- Aim at something brighter/darker, press the shutter release half way down, and point it back at your original frame (on most cameras this tells the camera to measure light at the first point while allowing you to take the picture at another point)
- Use EV compensation (usually a +/- sign). Tell the camera you want more or less brightness. The same scene will be taken with the appropriate shutter speed or aperture increased or decreased. The camera will change what ever setting it can. In A it can only set the shutter and in S it has freedom to change the aperture.
- Use M and decide everything yourself.
The last option brings me to the tricky part. In M mode you determine the aperture and shutter speed, and there is nothing to stop you from overexposing or under exposing your images.
|The effect of over/under exposing. EV=0 is 'proper exposure'|
There is some assistance, though (in ancient times, people carried light meters and did calculations, and before that they just knew what exposure to set by hunch and experience, and only true professionals could hope to get something worth while from the developed film). In DSLRs there is a light meter inside the viewfinder. It tells you if you are over or under and by how much (If you are way over or way under it will just be at the edge of the ruler).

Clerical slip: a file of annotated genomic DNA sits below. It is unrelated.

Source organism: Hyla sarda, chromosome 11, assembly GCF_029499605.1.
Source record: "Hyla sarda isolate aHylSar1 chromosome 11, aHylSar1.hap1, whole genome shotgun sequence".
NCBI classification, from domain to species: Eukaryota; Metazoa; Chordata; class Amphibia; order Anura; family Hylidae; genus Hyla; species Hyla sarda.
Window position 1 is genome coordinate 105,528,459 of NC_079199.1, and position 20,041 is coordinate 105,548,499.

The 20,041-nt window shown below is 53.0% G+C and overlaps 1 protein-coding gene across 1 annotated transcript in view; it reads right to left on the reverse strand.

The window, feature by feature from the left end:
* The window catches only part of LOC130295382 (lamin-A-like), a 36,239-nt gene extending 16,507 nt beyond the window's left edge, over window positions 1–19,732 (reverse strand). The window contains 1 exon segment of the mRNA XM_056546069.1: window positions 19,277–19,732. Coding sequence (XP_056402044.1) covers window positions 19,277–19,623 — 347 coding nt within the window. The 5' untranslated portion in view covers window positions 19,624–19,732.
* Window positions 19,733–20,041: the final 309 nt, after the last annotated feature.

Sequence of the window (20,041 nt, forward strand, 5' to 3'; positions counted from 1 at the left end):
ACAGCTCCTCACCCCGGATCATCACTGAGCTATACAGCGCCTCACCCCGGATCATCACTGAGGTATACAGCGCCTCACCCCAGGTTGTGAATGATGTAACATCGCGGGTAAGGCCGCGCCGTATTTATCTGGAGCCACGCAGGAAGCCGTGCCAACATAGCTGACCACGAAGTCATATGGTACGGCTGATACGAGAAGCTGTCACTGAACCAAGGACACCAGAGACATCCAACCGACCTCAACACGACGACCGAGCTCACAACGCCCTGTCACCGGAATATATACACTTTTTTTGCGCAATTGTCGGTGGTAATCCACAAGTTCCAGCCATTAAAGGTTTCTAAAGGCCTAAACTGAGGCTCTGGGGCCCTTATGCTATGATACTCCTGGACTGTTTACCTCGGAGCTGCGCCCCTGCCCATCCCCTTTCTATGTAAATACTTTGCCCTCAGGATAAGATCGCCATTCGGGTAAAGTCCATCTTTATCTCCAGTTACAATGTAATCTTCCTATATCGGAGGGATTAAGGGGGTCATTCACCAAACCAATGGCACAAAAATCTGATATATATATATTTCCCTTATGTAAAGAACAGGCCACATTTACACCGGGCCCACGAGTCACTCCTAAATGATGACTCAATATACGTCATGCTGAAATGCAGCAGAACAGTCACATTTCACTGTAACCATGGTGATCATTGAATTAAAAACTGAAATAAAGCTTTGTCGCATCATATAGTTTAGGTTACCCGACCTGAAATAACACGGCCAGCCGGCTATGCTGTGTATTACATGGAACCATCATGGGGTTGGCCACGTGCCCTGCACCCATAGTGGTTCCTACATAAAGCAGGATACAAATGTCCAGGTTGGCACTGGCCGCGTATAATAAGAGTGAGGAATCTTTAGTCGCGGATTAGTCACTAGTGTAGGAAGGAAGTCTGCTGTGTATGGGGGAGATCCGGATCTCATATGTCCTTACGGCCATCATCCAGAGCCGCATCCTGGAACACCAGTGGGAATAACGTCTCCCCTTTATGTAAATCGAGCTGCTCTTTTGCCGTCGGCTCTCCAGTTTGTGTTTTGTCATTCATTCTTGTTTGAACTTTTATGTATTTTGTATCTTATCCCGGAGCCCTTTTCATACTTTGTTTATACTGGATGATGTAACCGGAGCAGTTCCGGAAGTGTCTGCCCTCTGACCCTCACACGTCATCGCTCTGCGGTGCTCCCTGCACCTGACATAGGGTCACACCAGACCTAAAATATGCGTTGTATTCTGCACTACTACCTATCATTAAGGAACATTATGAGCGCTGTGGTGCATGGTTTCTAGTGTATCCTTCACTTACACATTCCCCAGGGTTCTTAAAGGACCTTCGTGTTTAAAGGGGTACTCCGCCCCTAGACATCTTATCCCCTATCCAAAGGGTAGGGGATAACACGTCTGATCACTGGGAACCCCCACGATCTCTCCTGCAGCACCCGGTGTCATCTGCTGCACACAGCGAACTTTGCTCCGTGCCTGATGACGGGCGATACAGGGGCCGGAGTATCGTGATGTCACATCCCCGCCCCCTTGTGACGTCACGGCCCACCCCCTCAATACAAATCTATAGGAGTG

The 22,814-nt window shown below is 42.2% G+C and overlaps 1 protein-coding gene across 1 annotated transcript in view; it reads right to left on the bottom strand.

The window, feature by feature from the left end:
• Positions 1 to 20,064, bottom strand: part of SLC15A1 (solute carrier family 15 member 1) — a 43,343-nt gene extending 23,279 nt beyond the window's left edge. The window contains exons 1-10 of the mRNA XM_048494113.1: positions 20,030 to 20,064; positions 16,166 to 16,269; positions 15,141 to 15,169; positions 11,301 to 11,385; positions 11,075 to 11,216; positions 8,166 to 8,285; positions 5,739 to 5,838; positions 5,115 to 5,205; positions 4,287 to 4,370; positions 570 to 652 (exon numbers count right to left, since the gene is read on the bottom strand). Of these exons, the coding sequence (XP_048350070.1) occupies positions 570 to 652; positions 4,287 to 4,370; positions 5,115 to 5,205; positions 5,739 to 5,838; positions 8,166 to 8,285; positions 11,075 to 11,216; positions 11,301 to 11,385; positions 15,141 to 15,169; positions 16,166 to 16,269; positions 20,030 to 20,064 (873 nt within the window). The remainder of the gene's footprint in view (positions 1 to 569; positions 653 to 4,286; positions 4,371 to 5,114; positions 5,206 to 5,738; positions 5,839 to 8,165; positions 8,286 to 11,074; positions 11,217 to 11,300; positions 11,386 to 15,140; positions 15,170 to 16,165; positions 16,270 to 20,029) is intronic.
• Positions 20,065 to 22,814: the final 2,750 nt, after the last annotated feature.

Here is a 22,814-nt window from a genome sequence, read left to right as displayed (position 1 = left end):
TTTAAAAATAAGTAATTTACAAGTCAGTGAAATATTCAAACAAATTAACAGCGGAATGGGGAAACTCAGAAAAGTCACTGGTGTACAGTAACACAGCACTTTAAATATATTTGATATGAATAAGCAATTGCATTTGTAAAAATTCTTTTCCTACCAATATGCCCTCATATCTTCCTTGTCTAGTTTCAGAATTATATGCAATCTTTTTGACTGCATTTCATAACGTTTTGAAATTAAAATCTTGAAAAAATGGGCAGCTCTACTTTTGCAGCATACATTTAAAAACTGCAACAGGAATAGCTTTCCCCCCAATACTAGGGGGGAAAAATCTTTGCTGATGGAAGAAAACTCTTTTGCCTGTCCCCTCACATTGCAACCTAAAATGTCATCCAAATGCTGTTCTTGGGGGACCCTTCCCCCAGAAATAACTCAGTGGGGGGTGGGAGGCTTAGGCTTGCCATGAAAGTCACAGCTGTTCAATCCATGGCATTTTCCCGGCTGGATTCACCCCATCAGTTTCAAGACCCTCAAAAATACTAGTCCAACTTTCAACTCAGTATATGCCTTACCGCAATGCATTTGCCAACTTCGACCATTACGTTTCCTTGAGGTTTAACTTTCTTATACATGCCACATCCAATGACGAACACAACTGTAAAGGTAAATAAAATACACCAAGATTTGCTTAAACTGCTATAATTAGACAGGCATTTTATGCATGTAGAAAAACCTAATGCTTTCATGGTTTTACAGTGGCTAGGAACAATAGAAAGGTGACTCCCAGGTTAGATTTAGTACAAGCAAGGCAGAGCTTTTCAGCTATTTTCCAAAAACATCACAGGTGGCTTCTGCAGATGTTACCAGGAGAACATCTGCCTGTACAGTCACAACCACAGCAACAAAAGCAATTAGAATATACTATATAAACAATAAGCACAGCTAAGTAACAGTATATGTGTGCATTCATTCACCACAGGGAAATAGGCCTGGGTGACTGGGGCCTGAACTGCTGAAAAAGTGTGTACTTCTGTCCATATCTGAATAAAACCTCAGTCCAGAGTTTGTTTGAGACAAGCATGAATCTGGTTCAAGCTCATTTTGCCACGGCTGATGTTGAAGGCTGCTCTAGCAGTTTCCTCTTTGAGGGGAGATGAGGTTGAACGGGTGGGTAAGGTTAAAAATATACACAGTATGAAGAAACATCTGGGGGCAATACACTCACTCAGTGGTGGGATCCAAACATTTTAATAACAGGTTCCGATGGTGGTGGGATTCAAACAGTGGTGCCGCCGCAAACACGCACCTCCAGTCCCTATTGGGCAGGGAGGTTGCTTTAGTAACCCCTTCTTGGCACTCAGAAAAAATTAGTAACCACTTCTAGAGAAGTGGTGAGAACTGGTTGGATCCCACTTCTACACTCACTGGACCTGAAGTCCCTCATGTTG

|Highlighted: the light meter on a D90, indicating EV +1|
While in M mode, change any setting (aperture or shutter speed) until the light meters shows you are at zero. If you want more exposure, change things until you reach +1 (you can have smaller changes, such as +0.3 or +0.7 as well). For darker images (less exposure) change the settings to get the negative side of the light meter.
If you have more than +2 or less than -2 in the meter you are probably not going to get much detail in the pictures.
In most pocket cameras there will be some indication of what the exposure is, in M mode. It could be a light meter ruler (similar to what is shown above) or just a number popping up when you press the shutter release half way.
The real bonus for Non-SLR cameras is that you can see what the picture will look like on the digital display, even before you take a picture. Try it: press the button half way and if it is too dark, open the aperture or increase the shutter time. If it is too bright do the opposite. This is a great way to understand exposure, by taking pictures in M under different lighting situations and seeing what values give a nice exposure.
My first camera was a Minolta Z6, I took almost everything in M, and just looked at the screen to see if the brightness was good.